Basketball coaches will often talk about the game – in general or to players they instruct – with an emphasis on “making yourself harder to guard” or “making yourself easier to guard.” Doing the right things on offense makes you harder to guard; failure to do so makes you easier to guard. Stanford’s players – even the team’s best scorer – have made themselves easier to guard this season. That’s why the team is ninth in the Pac-12 in overall shooting percentage and 11th in two-point percentage. The really unfortunate part for Stanford – a reason why Vanderbilt has a much brighter future than the Cardinal – is that the Bay Area program loses its top three scorers this season. It’s going to be hard to see how Dawkins is going to have enough quality pieces to work with next season. This disadvantage, though, might point the way to a strong Stanford performance on Tuesday. None of the Cardinal’s foremost seniors will want to let this season end – not before going to New York, at least.

Starting Lineup

Center – Stefan Nastic –
Senior, 6-11, 245; 2014-15: 13.4 points per game, 6.5 rebounds per game

Nastic is one of Stanford’s three top scorers and the team’s primary interior scorer. He will draw Damian Jones in a very compelling matchup. Nastic is taller and longer than Brad Waldow of Saint Mary’s. He might not be as crafty as Waldow is, but he will be harder to shoot over. Jones needs to realize that at the outset. On offense, Nastic has failed to polish his game, even though his numbers look solid on the surface. Nastic has made himself easier to guard (there’s that turn of phrase again) because he hasn’t been able to take and make the 15-foot jumper that’s so essential to opening up the floor. When a big man can hit a medium-range shot, he can draw an opposing big man away from the rim and open up driving lanes. Nastic’s inability to incorporate this shot into his game is something that has really hurt Stanford’s offense.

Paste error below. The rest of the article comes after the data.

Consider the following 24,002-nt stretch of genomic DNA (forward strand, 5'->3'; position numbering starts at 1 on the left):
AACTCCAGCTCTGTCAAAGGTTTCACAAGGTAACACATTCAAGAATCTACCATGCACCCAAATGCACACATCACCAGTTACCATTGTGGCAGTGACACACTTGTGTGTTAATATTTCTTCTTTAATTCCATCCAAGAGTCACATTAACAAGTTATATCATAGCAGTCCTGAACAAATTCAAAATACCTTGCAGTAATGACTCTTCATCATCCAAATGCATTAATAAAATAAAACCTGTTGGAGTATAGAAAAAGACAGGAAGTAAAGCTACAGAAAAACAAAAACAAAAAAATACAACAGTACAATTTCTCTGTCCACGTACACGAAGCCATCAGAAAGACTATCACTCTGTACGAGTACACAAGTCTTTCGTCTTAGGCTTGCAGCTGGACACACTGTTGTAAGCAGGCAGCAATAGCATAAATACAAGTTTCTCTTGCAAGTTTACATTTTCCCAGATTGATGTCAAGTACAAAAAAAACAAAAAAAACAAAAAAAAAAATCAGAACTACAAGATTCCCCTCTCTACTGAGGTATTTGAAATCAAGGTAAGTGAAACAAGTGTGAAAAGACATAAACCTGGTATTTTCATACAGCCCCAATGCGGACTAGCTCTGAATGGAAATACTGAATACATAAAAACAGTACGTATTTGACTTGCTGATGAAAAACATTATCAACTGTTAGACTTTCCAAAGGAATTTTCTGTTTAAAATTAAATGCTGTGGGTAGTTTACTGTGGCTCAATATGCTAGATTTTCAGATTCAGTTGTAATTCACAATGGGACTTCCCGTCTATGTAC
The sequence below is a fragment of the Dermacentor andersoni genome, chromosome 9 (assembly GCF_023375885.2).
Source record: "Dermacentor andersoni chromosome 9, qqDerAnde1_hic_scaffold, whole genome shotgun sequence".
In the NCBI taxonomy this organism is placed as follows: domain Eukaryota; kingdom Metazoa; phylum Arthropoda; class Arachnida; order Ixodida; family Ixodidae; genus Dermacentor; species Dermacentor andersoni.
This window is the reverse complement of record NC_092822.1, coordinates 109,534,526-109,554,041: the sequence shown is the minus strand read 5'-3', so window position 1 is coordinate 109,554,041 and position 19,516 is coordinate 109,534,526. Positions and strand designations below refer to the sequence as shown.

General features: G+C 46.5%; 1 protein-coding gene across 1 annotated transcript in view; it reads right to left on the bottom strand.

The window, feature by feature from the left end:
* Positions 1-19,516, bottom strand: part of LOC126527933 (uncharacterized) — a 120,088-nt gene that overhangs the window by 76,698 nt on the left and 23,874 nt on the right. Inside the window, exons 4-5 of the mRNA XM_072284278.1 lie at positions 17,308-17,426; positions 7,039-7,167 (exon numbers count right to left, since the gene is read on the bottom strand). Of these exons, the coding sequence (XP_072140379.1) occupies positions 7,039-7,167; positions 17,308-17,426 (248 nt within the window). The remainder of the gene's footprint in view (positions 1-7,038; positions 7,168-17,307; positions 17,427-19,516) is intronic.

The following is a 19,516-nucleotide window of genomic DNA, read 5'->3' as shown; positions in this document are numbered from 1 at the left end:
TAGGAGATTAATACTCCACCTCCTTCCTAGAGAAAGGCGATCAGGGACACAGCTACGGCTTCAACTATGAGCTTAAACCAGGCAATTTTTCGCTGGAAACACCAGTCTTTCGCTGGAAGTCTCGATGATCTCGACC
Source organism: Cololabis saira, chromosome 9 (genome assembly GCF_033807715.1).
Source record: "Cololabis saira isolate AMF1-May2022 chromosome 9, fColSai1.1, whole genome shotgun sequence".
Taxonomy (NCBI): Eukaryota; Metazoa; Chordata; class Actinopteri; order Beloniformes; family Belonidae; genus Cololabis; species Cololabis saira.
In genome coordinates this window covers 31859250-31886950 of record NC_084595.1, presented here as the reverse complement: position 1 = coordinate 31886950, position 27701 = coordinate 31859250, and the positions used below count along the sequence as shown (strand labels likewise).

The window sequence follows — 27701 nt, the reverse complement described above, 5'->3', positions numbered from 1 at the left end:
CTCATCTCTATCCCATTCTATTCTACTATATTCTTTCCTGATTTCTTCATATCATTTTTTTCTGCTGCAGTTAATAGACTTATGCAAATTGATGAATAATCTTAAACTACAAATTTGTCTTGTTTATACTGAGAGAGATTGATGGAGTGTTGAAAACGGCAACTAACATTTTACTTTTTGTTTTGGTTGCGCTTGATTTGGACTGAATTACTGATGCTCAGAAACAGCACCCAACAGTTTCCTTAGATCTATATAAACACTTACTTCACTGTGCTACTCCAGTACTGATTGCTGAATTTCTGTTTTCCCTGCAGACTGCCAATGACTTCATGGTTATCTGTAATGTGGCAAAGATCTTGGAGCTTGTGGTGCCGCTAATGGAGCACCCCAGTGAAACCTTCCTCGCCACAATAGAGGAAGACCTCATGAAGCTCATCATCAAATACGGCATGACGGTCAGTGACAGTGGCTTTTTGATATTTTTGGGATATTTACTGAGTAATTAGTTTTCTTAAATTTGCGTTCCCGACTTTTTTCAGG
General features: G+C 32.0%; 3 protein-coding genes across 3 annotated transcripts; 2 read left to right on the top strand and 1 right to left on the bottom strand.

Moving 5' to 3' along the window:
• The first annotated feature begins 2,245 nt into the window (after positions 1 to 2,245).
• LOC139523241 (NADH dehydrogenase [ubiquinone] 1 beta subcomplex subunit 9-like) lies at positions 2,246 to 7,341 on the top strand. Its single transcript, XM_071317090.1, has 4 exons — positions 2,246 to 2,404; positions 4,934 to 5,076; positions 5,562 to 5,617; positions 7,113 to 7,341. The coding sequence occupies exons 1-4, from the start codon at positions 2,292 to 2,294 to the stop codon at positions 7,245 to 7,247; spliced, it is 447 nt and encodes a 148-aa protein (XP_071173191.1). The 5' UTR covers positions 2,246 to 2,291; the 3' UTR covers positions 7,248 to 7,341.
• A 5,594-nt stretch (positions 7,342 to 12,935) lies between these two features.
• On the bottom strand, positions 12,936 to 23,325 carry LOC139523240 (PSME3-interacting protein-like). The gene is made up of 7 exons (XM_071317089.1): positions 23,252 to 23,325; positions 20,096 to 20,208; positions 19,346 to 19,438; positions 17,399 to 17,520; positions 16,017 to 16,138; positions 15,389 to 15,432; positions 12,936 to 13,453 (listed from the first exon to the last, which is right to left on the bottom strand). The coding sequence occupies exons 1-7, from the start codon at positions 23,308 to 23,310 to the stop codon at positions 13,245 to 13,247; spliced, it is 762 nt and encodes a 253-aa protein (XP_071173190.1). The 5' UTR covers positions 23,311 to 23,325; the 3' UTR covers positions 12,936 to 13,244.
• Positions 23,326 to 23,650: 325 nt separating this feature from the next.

Forward – Reid Travis – Freshman, 6-, 240; 2014-15: 6.2 ppg, 5.6 rpg

Travis is a raw player who could certainly become Stanford’s next prime low-post force, but at the end of his first season, he looks like he’s not about to have a breakthrough in the 2015-2016 season. He’s not an instinctive offensive player. He exists on the periphery of this offense and what it does – not in an actual spatial sense, but relative to Stanford’s plans. It could be argued that Travis is a more developed offensive player than what he’s shown, only because so much of the offense runs through three other players. Yet, this late in the season, an offensive player generally knows what to do… or he needs time to cultivate skills. Travis is firmly in the latter camp. With Damian Jones, as a point of comparison, it’s more the former, though skill development is obviously a part of the equation.